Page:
Oscars this year saw many firsts, and also a fair amount of continuity and predictability
After last year’s Oscar sweep by Parasite, there were those who peddled the myth that lightning will not strike the same place twice. It kind of did in the 93rd Academy Awards, when the Best Supporting Actress award went to South Korean Youn Yuh-jung, for her role as granny Soon-ja in the heart-warming Minari, beating off competition from Glenn Close’s mad-haired Mamaw in Hillbilly Elegy. Anthony Hopkins winning his second Best Actor Oscar (he first won for The Silence of the Lambs) for The Father was disappointing, even if deserving. The sentimental favourite was the late Chadwick Boseman, who turned in an incendiary performance as the mercurial trumpeter, Levee Green, in Ma Rainey’s Black Bottom. As expected, Nomadland won big with Best Picture, Best Director for Chloé Zhao and Best Actress (Frances McDormand). It is a historic win for Zhao as she is only the second woman to win the award and the first woman of colour to do so. While elegiac in its beauty, Nomadland should have looked at privilege. Only a white person can feel safe enough to drop off the grid. Wandering white people, even if they are hulking ex-military policemen, are enlightened and definitely not lost, while a homeless black person will always be looked at with suspicion.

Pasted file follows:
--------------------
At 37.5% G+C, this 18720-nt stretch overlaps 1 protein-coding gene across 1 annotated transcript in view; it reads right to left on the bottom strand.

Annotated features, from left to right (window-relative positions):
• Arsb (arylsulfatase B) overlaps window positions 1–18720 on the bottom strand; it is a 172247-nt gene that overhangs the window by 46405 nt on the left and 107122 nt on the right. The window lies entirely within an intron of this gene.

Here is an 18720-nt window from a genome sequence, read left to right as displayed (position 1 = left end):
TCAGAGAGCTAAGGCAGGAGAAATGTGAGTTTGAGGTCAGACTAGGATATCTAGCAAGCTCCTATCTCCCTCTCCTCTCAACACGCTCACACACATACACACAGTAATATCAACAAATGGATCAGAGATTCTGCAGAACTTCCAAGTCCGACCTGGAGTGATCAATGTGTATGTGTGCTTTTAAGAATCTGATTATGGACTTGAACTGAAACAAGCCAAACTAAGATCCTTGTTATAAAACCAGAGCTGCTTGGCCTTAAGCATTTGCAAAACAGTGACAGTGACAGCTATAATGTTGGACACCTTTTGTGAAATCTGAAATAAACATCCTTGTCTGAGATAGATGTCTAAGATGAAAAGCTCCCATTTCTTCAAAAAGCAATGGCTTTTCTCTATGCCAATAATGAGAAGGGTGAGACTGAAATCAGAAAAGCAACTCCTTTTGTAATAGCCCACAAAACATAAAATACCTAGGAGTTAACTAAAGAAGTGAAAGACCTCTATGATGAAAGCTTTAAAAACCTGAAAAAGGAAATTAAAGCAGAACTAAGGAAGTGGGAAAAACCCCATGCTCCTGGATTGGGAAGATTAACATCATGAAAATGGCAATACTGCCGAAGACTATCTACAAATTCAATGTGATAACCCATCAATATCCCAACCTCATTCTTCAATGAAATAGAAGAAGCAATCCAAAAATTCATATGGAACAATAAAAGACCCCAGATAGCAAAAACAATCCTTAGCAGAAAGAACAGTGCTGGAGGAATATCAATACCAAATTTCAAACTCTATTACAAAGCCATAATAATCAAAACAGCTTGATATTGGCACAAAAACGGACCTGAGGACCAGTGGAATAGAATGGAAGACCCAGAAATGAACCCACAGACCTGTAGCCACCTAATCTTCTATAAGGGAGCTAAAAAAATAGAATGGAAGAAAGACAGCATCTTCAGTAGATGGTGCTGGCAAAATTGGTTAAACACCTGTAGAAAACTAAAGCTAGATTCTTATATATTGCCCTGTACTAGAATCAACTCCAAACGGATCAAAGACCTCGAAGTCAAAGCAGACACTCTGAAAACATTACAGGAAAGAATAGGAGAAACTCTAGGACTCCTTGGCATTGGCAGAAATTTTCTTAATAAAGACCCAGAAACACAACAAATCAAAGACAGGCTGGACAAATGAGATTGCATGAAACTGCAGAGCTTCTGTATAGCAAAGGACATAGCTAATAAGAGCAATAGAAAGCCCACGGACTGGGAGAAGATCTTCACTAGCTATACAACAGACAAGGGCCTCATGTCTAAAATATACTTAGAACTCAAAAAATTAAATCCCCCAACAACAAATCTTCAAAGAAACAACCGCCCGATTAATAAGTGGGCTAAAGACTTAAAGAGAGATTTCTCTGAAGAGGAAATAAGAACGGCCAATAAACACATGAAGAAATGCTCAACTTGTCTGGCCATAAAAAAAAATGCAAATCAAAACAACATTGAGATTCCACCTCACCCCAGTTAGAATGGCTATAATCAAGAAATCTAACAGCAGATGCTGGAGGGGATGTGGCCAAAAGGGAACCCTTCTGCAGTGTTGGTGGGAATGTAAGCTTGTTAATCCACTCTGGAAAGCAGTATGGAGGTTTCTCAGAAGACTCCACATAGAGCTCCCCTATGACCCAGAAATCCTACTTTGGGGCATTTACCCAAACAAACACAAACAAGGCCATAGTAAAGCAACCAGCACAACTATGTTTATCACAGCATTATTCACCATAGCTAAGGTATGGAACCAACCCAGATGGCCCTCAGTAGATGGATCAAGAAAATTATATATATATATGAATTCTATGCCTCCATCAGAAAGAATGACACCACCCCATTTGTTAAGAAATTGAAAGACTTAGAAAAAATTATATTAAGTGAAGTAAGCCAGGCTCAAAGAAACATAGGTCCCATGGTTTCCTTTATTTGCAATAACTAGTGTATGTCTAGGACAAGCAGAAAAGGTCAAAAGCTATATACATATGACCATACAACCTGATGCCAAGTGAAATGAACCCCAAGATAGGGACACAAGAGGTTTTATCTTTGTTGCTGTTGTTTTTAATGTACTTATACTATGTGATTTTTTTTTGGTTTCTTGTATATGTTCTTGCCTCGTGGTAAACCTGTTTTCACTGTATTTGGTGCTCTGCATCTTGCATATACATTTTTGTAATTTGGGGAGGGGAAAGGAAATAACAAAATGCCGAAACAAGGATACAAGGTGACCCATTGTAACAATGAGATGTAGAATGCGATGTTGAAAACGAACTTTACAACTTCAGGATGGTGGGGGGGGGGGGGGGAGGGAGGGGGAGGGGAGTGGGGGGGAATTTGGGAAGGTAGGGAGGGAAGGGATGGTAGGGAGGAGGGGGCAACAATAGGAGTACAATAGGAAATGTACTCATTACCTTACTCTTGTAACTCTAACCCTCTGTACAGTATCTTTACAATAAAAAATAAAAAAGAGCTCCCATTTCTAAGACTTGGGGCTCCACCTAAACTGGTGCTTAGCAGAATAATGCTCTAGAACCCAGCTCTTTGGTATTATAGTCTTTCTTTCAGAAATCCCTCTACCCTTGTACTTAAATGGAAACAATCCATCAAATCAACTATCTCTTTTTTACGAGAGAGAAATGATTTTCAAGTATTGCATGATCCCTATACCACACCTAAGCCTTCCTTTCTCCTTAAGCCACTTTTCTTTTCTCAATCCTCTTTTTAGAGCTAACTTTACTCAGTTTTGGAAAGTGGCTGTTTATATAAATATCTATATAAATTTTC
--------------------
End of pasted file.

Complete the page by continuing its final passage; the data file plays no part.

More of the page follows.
In this year of pandemics and lockdowns, the old rules of movies playing for a certain amount of time in theatres to be considered for the awards was relaxed. Movies directly released on streaming platforms made the cut. David Fincher’s Mank got 10 nominations and won two — for cinematography and production design. Other favourites such as Ma Rainey’s Black Bottom, Sound of Metal, Pieces of a Woman, Hillbilly Elegy, One Night in Miami and The Trial of the Chicago 7 were also streamed. One gem of a film was Two Distant Strangers, which won for Best Live Action Short. The film effectively marries two burning issues — violence against black Americans by white policemen and being caught in a time loop. Black graphic designer, Carter James, just wants to get back to his dog and he is shot every time by a white policeman, Merk. The film brings alive memories of police brutality at home as well. Every time Carter wakes up after being shot, to live the day again, it is a reminder of the year of blursdays that passed by. One should, however, be thankful for blursdays — if one cannot distinguish one day from the next, it means nothing hideous happened to make the day stand out. That, in these days of shock and dread is definitely something to be grateful for.